The spouses’ union achieves the twofold end of marriage: the good of the spouses themselves and the transmission of life. These two meanings or values of marriage cannot be separated without altering the couple’s spiritual life and compromising the goods of marriage and the future of the family. The conjugal love of man and woman thus stands under the twofold obligation of fidelity and fecundity.  (CCC 2363)

This idea of fruitfulness in marriage raises some interesting questions: What does the Church say is the essence of fruitfulness and how is it part of marriage? How do the body and soul interact when married couples have sex? Can a couple’s union still be fruitful when they’re not able to conceive a child?

Just as the vines in my garden produce fruit and vegetables,  the body can make present one tangible aspect of the fruitfulness of love–a new human being.  Bl. Pope John Paul II writes about how fruitfulness is part of the essence of the person in the Theology of the Body. The body can add a new dimension to the fruitfulness of spousal love,  in a way that the soul alone can’t.

Through their bodies, God allows married couples to participate in His creative action and possibly become parents.   The Vatican II document Gaudium et Spes puts it this way: “…wishing to associate them in a special way in his own creative work, God blessed man and woman with the words: ‘Be fruitful and multiply.’”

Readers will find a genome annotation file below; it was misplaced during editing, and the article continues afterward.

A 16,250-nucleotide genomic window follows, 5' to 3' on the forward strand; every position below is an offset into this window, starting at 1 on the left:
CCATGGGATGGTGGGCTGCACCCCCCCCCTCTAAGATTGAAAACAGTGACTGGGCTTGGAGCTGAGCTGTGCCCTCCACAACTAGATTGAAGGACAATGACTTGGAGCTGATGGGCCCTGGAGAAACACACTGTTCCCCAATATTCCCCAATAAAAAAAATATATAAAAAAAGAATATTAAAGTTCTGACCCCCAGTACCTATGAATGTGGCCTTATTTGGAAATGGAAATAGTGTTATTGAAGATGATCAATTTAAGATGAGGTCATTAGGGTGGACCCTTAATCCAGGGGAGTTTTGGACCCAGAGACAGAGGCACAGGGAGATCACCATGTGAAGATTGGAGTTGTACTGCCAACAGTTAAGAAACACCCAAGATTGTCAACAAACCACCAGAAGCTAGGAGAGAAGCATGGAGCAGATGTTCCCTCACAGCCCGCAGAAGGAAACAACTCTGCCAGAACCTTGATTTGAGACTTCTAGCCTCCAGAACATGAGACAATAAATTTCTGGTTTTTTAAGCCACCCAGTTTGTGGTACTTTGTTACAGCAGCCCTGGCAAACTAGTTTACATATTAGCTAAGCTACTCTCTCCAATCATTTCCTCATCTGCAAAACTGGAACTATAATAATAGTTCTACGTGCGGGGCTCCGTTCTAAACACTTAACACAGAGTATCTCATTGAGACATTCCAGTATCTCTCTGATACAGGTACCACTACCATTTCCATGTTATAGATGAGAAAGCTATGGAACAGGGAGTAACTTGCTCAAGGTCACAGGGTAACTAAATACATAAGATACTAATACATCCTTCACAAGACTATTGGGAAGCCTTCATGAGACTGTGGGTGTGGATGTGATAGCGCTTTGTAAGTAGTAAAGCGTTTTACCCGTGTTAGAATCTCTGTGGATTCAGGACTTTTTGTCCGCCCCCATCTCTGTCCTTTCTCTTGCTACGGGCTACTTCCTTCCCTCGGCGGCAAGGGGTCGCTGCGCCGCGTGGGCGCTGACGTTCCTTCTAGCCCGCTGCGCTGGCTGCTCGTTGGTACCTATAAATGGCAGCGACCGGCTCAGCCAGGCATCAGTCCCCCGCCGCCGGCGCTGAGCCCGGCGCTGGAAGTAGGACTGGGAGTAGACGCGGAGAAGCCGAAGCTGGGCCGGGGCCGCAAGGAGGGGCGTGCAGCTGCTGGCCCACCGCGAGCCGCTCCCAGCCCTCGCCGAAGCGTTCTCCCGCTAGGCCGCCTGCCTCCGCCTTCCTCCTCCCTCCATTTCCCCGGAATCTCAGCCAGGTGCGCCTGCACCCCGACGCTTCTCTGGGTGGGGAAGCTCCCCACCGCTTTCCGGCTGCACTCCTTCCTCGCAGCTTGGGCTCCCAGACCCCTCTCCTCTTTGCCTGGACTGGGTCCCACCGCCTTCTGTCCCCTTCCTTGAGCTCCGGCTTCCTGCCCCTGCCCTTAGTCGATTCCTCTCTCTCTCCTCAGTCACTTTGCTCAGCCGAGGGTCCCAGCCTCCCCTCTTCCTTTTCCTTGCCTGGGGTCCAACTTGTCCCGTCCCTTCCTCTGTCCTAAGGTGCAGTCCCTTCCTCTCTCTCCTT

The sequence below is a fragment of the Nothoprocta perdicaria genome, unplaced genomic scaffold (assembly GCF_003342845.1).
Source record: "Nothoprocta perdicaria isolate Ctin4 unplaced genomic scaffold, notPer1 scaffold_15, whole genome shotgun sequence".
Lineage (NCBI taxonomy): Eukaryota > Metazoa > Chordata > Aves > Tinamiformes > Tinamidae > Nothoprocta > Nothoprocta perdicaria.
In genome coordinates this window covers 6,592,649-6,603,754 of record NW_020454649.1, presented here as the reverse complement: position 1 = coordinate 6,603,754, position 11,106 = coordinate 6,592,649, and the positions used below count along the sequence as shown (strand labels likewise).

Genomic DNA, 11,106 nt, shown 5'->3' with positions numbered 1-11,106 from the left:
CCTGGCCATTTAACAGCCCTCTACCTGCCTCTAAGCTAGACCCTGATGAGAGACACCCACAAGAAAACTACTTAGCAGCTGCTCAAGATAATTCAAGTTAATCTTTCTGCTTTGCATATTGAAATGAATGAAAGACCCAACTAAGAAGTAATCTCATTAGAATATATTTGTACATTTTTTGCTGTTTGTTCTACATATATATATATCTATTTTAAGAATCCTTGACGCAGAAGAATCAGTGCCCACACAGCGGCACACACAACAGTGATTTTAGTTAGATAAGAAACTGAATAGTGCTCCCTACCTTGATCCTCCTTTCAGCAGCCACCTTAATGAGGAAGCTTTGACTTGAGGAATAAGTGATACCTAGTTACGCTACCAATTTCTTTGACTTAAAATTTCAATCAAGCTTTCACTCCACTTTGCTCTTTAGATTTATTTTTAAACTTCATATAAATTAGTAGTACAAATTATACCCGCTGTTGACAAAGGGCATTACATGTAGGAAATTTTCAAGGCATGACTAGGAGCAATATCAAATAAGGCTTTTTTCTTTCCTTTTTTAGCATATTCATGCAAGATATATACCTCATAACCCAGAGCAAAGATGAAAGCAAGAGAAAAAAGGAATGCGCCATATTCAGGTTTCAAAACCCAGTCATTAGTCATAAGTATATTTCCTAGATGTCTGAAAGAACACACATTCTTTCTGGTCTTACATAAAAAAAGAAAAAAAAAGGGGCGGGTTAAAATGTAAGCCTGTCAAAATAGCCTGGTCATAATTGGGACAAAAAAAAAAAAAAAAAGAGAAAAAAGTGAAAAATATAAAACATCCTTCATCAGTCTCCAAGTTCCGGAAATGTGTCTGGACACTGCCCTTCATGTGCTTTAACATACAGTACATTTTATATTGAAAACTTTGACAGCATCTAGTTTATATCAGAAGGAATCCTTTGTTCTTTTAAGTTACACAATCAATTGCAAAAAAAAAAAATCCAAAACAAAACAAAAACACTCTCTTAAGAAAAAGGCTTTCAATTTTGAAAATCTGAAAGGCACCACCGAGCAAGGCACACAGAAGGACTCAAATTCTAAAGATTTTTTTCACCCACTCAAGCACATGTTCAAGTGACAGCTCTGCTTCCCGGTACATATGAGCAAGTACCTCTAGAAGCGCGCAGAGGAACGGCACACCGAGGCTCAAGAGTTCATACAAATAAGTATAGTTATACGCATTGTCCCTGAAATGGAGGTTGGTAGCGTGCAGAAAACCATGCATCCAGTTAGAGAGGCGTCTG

The Trinity as model of fruitfulness

God didn’t tell Adam and Eve to do anything that the Persons of the Trinity weren’t also doing—though not in same way. Love, consisting of both union and fruitfulness, is the basis of Trinitarian life and also of our being, Pope John Paul writes. Union and fruitfulness are also necessary aspects of spousal love.

Couples reach the peak of both unity and fruitfulness during sex, which is the heart of spousal love, according to Maria Fedoryka, associate professor of philosophy at Ave Maria University in Naples, Fla.  During the conjugal act the body and the soul intersect and communicate in a special way, she writes in her article, “The Family in the Theology of the Body.”  (2012. Manuscript submitted for publication.)  They expand each other’s capacity and each acquires a new dimension. The spirit gains something new because of its connection to the body, she writes.

Love is about superabundance. Because fruitfulness is at the core of love, the spousal union creatively overflows beyond itself—or else it’s not love. A couple’s love becomes a physical reality when they conceive a child.